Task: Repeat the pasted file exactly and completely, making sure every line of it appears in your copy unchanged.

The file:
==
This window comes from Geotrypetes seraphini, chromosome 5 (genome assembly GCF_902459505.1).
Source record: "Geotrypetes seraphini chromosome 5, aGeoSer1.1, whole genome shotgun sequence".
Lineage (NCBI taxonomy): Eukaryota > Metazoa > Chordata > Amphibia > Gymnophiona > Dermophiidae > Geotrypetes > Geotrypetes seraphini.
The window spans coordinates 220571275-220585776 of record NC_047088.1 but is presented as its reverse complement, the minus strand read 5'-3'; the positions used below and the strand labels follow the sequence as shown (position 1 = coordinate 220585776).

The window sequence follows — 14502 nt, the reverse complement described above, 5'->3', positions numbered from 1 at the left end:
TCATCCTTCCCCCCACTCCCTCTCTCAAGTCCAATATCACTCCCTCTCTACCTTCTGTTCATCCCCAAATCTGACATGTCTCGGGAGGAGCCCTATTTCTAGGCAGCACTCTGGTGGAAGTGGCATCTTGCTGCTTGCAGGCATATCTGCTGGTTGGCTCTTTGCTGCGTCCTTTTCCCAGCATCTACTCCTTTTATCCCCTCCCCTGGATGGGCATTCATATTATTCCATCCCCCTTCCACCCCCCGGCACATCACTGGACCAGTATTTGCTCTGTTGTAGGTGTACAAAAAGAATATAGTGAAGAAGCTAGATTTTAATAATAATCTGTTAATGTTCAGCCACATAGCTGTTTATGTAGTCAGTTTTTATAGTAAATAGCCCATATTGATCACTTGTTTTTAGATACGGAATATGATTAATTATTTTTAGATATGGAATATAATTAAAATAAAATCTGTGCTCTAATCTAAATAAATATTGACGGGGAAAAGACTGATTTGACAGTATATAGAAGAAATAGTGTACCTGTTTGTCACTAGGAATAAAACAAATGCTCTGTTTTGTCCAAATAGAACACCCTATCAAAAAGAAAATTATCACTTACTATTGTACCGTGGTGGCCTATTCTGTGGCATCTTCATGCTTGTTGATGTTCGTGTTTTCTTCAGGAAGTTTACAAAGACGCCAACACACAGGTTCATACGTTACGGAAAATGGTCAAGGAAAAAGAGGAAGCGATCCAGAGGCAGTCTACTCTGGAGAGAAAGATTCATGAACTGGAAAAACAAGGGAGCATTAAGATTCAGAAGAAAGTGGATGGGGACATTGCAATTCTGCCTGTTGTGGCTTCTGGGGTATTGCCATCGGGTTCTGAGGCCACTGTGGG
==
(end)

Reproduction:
This window comes from Geotrypetes seraphini, chromosome 5 (genome assembly GCF_902459505.1).
Source record: "Geotrypetes seraphini chromosome 5, aGeoSer1.1, whole genome shotgun sequence".
Lineage (NCBI taxonomy): Eukaryota > Metazoa > Chordata > Amphibia > Gymnophiona > Dermophiidae > Geotrypetes > Geotrypetes seraphini.
The window spans coordinates 220571275-220585776 of record NC_047088.1 but is presented as its reverse complement, the minus strand read 5'-3'; the positions used below and the strand labels follow the sequence as shown (position 1 = coordinate 220585776).

The window sequence follows — 14502 nt, the reverse complement described above, 5'->3', positions numbered from 1 at the left end:
TCATCCTTCCCCCCACTCCCTCTCTCAAGTCCAATATCACTCCCTCTCTACCTTCTGTTCATCCCCAAATCTGACATGTCTCGGGAGGAGCCCTATTTCTAGGCAGCACTCTGGTGGAAGTGGCATCTTGCTGCTTGCAGGCATATCTGCTGGTTGGCTCTTTGCTGCGTCCTTTTCCCAGCATCTACTCCTTTTATCCCCTCCCCTGGATGGGCATTCATATTATTCCATCCCCCTTCCACCCCCCGGCACATCACTGGACCAGTATTTGCTCTGTTGTAGGTGTACAAAAAGAATATAGTGAAGAAGCTAGATTTTAATAATAATCTGTTAATGTTCAGCCACATAGCTGTTTATGTAGTCAGTTTTTATAGTAAATAGCCCATATTGATCACTTGTTTTTAGATACGGAATATGATTAATTATTTTTAGATATGGAATATAATTAAAATAAAATCTGTGCTCTAATCTAAATAAATATTGACGGGGAAAAGACTGATTTGACAGTATATAGAAGAAATAGTGTACCTGTTTGTCACTAGGAATAAAACAAATGCTCTGTTTTGTCCAAATAGAACACCCTATCAAAAAGAAAATTATCACTTACTATTGTACCGTGGTGGCCTATTCTGTGGCATCTTCATGCTTGTTGATGTTCGTGTTTTCTTCAGGAAGTTTACAAAGACGCCAACACACAGGTTCATACGTTACGGAAAATGGTCAAGGAAAAAGAGGAAGCGATCCAGAGGCAGTCTACTCTGGAGAGAAAGATTCATGAACTGGAAAAACAAGGGAGCATTAAGATTCAGAAGAAAGTGGATGGGGACATTGCAATTCTGCCTGTTGTGGCTTCTGGGGTATTGCCATCGGGTTCTGAGGCCACTGTGGG